Do I ask for rental histories?

7 Replies

So I think I found a good deal.  The owner says he's made money and now wants to get out of the biz and sell down his holdings in the next 5 years.  He also claims the property I'm looking at is always rented.  Then I noticed on craigslist that he has ad's for the place to be rented.  Is it a normal course of due diligence to get rental records?  It's possible the leases are up I guess.  But of course I want to be sure.  Thanks.

Hey John, I'm a newer investor in Camden/Gloucester county NJ. I would absolutely make sure that his rental history matches his claims. If he really wants to sell the property he should have no problem producing documents to support that.


I always ask for signed estoppel agreements from every tenant to verify that the rent, lease dates and security deposits match up with what the owner/seller has given you. I also like to have a rental ledger for every tenant, in addition, a copy of their rental application.

In addition, all of the feeder sites hold on to ads way beyond the lease dates, check and verify!!!

Yes, you should verify everything during your due diligence phase. You should review the records of each tenant, to include application, lease agreement, payment history, etc. 

You should also complete an estoppel agreement. This is a form for you to fill out with the tenant and Landlord that basically confirms their contact information and major lease terms. It should include the lease start date, end date (or month-to-month, rent rate, security deposit, any pets, etc. You can search Google to find examples.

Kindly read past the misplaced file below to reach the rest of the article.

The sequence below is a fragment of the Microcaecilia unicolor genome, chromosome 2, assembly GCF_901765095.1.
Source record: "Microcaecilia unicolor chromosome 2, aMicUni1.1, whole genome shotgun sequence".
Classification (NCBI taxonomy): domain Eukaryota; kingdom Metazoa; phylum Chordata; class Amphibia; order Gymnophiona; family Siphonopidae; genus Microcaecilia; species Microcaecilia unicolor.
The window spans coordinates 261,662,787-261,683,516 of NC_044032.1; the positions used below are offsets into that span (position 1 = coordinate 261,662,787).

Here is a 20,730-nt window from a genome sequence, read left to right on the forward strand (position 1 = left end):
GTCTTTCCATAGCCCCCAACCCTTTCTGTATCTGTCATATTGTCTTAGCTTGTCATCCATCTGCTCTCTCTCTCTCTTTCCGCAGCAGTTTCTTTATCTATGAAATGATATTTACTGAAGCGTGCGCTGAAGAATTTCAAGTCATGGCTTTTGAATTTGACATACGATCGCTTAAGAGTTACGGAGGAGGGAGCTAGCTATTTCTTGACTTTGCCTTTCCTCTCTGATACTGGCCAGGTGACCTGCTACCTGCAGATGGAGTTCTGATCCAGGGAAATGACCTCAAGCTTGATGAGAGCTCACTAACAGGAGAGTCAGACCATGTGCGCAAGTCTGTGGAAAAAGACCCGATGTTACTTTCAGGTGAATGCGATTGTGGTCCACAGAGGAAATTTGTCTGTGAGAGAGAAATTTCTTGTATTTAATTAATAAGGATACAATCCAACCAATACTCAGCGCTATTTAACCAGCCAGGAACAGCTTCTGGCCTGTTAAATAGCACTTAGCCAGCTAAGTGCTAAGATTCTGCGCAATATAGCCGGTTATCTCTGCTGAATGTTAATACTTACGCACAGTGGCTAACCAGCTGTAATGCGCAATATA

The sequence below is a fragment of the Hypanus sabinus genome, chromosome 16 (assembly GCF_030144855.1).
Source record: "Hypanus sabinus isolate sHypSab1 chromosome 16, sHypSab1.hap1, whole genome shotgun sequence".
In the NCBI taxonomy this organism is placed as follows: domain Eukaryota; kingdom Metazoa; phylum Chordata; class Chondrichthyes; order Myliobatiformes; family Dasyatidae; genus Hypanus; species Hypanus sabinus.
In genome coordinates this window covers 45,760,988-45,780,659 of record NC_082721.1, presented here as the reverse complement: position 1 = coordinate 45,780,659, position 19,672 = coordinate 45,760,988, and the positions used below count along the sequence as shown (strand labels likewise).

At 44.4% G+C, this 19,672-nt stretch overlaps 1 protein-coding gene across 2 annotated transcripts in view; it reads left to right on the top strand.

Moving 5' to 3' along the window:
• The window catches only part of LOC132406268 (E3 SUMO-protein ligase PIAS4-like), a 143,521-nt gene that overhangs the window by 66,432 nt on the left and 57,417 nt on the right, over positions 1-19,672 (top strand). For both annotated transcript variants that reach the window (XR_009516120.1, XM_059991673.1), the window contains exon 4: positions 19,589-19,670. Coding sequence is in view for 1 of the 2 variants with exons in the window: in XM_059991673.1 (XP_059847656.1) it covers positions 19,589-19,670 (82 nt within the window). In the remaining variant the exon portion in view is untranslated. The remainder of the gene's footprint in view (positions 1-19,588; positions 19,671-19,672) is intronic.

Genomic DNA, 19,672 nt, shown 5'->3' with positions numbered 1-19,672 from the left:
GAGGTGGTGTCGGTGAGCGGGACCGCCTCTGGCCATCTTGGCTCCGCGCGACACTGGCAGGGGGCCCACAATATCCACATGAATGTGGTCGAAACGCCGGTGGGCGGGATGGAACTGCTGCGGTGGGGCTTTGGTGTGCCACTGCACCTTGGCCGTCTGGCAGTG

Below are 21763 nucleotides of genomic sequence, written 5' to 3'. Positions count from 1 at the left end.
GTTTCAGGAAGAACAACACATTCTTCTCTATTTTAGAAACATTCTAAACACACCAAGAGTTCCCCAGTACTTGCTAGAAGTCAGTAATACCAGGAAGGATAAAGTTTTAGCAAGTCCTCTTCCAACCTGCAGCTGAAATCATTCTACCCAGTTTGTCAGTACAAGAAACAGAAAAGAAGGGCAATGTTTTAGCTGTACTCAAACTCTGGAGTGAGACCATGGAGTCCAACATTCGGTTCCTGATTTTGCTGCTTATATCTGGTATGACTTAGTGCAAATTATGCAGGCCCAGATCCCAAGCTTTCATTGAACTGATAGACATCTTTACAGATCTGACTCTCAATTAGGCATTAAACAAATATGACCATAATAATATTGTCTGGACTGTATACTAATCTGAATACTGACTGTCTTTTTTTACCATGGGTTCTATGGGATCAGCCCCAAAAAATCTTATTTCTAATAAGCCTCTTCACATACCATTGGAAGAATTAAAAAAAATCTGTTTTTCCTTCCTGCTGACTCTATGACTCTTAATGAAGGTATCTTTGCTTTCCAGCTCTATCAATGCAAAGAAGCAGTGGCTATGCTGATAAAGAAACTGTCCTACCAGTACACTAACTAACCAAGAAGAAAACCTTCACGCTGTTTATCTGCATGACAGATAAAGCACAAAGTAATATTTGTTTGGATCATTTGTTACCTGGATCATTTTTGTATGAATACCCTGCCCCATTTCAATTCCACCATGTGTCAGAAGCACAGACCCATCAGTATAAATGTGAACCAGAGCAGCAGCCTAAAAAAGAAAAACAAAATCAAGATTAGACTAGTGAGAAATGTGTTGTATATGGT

@John S Lewis you can read about them on wikipedia

You can find a ton of examples by searching Google or you can email me and I will send you a copy of mine as an example.

Ask for Schedule E if he reports on personal taxes. That's the real numbers. Have the seller put everything in writing and ask for references. People BS all the time in this business. And prices are way too high right now. Tread carefully.

Like others if the story told is not what you learned, you need to either ask him for proof or walk away.  Your first order of business is demand a credit report and background profile.

Join the Largest Real Estate Investing Community

Basic membership is free, forever.

By signing up, you indicate that you agree to the BiggerPockets Terms & Conditions.